Mythologising the BNP as the Gruffalo of British Politics will get us nowhere

26th October, 2009 4:26 pm

GruffasloBy Jack Scott

I have two daughters – aged 23 months and 6 months. They are very sweet together and love being read to. Their favourite book is the Gruffalo. For those of you not lucky enough to encounter this book on a twice-daily basis, I heartily recommend it, not least because of what it has to say about the power of reputation and fear.

The BNP seem to have become the Gruffalo of British politics: exceptionally thick, feared by many, seldom actually seen but universally recognised. To read the newspapers this week, you would think Britain was on the cusp of a fascist overthrow or Nazi landslide. It’s not. The British people have never been taken in by the false siren calls of fascism. We should remember that the BNP secured 0.7% of the vote in 2005, holding their deposit in only 34 seats. They secured over 5% in only 5% of seats. They contested 119 seats, including my own of Sheffield Hallam, where they achieved a princely 469 votes for their troubles. For all their money, free publicity, emotive language, members and machinery, the BNP remain a small-fry and useless party of unorganised thugs.

None of this is to encourage complacency, but we need to have a genuine understanding of their position. Even in the midst of a globalised recession, they are unable to achieve a real breakthrough. We can’t ignore them but at the same time we shouldn’t over-talk their impact. They simply don’t deserve it.

I have always believed that no platform is no solution. It is not bold or rational to ignore the parties that you don’t like; if you are constantly on the defensive, you can’t win the war.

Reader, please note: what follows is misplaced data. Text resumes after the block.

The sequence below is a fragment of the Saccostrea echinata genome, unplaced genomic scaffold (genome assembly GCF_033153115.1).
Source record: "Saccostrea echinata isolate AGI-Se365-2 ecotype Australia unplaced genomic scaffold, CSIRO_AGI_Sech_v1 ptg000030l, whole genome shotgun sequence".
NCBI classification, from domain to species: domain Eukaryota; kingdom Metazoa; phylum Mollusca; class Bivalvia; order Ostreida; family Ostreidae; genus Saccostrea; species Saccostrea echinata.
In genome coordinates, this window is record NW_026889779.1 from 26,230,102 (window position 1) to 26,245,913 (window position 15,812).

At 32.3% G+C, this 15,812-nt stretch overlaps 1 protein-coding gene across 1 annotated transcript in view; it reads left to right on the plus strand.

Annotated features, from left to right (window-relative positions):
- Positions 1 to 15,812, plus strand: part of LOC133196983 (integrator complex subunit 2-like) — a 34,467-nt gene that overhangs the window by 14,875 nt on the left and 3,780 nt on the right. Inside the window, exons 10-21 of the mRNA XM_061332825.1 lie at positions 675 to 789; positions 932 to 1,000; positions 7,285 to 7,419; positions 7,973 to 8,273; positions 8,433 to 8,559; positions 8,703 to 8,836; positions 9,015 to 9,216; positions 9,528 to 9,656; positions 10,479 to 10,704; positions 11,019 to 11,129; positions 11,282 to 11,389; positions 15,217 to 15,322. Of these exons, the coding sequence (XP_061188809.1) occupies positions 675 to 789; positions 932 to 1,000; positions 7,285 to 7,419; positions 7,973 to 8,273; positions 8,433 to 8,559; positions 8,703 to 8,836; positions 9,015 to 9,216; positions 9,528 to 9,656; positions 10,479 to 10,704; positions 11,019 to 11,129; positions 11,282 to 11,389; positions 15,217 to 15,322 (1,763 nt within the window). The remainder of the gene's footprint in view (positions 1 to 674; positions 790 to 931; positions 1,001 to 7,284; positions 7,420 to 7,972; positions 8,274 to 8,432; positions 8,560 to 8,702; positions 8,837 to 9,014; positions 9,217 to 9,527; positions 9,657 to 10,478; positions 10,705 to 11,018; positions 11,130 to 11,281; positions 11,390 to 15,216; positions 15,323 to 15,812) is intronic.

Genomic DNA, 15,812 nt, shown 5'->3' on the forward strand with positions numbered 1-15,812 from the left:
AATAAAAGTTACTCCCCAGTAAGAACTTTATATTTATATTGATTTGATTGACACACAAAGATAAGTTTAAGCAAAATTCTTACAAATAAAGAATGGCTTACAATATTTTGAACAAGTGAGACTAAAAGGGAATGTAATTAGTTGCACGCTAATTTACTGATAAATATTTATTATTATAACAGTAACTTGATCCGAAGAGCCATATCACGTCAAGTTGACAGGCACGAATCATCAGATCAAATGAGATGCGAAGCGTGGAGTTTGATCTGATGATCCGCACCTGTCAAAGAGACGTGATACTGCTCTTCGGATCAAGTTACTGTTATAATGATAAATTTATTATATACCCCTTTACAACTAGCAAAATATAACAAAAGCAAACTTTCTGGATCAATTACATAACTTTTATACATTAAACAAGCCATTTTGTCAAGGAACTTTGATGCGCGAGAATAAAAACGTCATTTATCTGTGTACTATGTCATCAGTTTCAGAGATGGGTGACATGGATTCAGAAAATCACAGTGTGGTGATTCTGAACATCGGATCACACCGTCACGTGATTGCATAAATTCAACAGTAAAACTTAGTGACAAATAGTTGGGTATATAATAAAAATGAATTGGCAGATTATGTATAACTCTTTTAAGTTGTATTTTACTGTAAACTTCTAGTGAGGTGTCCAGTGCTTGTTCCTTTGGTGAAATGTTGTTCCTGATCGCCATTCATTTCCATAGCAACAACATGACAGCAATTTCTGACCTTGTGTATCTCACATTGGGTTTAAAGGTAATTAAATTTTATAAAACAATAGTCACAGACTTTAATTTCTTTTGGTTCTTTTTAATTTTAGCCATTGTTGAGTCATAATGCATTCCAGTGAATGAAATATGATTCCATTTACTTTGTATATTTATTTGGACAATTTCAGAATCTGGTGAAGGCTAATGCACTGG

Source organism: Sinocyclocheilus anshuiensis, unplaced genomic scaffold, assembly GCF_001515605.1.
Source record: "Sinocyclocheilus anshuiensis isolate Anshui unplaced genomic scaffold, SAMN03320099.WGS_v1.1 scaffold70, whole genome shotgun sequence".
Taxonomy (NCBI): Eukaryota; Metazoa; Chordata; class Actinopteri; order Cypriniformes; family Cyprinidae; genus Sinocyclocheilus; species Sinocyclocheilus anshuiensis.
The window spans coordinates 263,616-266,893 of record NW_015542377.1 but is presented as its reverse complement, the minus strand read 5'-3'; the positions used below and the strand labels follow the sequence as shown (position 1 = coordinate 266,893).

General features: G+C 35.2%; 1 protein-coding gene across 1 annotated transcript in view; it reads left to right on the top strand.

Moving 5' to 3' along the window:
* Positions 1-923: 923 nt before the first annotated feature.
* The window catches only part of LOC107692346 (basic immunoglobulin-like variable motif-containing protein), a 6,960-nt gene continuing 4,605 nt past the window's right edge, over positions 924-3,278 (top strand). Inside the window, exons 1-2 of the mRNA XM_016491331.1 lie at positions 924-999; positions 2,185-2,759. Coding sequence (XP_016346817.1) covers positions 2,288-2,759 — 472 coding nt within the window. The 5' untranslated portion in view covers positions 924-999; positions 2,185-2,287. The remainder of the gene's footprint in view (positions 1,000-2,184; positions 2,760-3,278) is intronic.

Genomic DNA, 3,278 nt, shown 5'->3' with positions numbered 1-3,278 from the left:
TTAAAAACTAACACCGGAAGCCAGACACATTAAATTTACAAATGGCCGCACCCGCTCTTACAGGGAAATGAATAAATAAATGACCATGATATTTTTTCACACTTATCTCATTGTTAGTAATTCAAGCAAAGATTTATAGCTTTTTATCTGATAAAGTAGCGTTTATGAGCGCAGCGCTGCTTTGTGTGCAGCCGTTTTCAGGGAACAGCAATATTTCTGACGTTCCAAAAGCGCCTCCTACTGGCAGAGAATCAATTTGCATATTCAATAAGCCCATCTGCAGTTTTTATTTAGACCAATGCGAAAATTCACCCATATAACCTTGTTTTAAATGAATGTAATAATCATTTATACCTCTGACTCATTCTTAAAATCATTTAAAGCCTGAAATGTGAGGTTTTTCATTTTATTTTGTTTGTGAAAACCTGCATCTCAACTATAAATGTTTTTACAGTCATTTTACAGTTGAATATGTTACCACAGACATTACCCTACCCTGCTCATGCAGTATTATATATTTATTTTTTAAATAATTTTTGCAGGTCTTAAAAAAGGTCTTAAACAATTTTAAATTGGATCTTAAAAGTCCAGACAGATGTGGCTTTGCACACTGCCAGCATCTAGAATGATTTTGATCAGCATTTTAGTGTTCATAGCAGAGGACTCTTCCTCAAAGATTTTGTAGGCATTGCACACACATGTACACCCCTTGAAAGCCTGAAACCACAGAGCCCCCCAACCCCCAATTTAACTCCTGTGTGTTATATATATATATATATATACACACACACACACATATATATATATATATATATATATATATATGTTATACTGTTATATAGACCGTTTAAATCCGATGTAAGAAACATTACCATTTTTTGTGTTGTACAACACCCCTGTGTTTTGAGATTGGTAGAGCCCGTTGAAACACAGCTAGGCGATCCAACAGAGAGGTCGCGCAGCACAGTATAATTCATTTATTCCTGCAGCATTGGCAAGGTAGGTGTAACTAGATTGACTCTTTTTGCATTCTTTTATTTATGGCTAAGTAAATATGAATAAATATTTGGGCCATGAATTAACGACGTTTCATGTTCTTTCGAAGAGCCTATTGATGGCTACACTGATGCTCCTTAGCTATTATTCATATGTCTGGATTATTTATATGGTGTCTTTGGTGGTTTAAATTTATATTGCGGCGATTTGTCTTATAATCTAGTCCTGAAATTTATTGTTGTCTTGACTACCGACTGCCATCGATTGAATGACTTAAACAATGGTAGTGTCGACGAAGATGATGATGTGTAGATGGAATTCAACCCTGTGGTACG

The former Labour voters who vote BNP expect better; and we will have to give them more if we are serious about winning them back. But name-calling and demonisation is not enough. Nobody expects highlighting David Cameron’s privileged background will be enough to beat the Tories; similarly highlighting Nick Griffin’s arrests, conviction and old quotes will not be enough to beat the BNP.

Every vote for UKIP tells us that we have not made the case for positive European integration. Every vote for the BNP tells us that we have not made the case for the controlled, skilled immigration system we have introduced. We have got to get as good at talking about the issues as we at talking about the individuals. This means coming out of our comfort zones and talking much more bravely and bluntly about immigration, law and order, Europe and the global economy. To address these issues, the party should provide more literature and training for members.

Finally, we also need to find ways to work better with younger people. I suspect many of us will have been campaigning in strong Labour areas and had a group of young people start shouting about their support for the BNP. I know that most of the reason for doing this is to get a reaction – but another part is probably also about rebelling against their parents.

I wonder if at the root of this there is a deeper suspicion about the way traditional political parties operate which we are not fully tackling at the moment.

The focus on young people is crucial, not least because there is a sequel to The Gruffalo, called “the Gruffalo’s Child”.

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